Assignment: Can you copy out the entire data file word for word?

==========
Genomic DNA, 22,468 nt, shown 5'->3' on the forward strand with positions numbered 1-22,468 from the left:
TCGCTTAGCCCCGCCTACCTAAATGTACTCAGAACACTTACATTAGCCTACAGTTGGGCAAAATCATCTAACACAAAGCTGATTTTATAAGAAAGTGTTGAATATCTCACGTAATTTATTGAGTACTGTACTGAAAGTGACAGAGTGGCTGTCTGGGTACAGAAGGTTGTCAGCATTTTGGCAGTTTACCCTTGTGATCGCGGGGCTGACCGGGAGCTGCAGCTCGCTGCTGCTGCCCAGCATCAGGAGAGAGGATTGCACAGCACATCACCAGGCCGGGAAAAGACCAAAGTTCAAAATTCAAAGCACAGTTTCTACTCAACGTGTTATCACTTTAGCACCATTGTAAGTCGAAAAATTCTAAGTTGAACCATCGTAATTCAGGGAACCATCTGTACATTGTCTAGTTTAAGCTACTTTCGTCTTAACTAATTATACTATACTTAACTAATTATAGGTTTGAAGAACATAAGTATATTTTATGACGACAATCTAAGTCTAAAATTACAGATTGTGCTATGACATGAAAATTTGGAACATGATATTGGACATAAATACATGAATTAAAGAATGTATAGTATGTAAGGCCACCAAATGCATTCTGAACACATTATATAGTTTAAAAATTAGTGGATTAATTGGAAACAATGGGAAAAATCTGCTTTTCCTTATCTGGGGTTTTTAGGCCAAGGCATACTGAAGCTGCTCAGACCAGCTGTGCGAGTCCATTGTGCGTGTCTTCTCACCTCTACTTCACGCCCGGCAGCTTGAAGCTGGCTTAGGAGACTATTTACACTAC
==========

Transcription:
Genomic DNA, 22,468 nt, shown 5'->3' on the forward strand with positions numbered 1-22,468 from the left:
TCGCTTAGCCCCGCCTACCTAAATGTACTCAGAACACTTACATTAGCCTACAGTTGGGCAAAATCATCTAACACAAAGCTGATTTTATAAGAAAGTGTTGAATATCTCACGTAATTTATTGAGTACTGTACTGAAAGTGACAGAGTGGCTGTCTGGGTACAGAAGGTTGTCAGCATTTTGGCAGTTTACCCTTGTGATCGCGGGGCTGACCGGGAGCTGCAGCTCGCTGCTGCTGCCCAGCATCAGGAGAGAGGATTGCACAGCACATCACCAGGCCGGGAAAAGACCAAAGTTCAAAATTCAAAGCACAGTTTCTACTCAACGTGTTATCACTTTAGCACCATTGTAAGTCGAAAAATTCTAAGTTGAACCATCGTAATTCAGGGAACCATCTGTACATTGTCTAGTTTAAGCTACTTTCGTCTTAACTAATTATACTATACTTAACTAATTATAGGTTTGAAGAACATAAGTATATTTTATGACGACAATCTAAGTCTAAAATTACAGATTGTGCTATGACATGAAAATTTGGAACATGATATTGGACATAAATACATGAATTAAAGAATGTATAGTATGTAAGGCCACCAAATGCATTCTGAACACATTATATAGTTTAAAAATTAGTGGATTAATTGGAAACAATGGGAAAAATCTGCTTTTCCTTATCTGGGGTTTTTAGGCCAAGGCATACTGAAGCTGCTCAGACCAGCTGTGCGAGTCCATTGTGCGTGTCTTCTCACCTCTACTTCACGCCCGGCAGCTTGAAGCTGGCTTAGGAGACTATTTACACTAC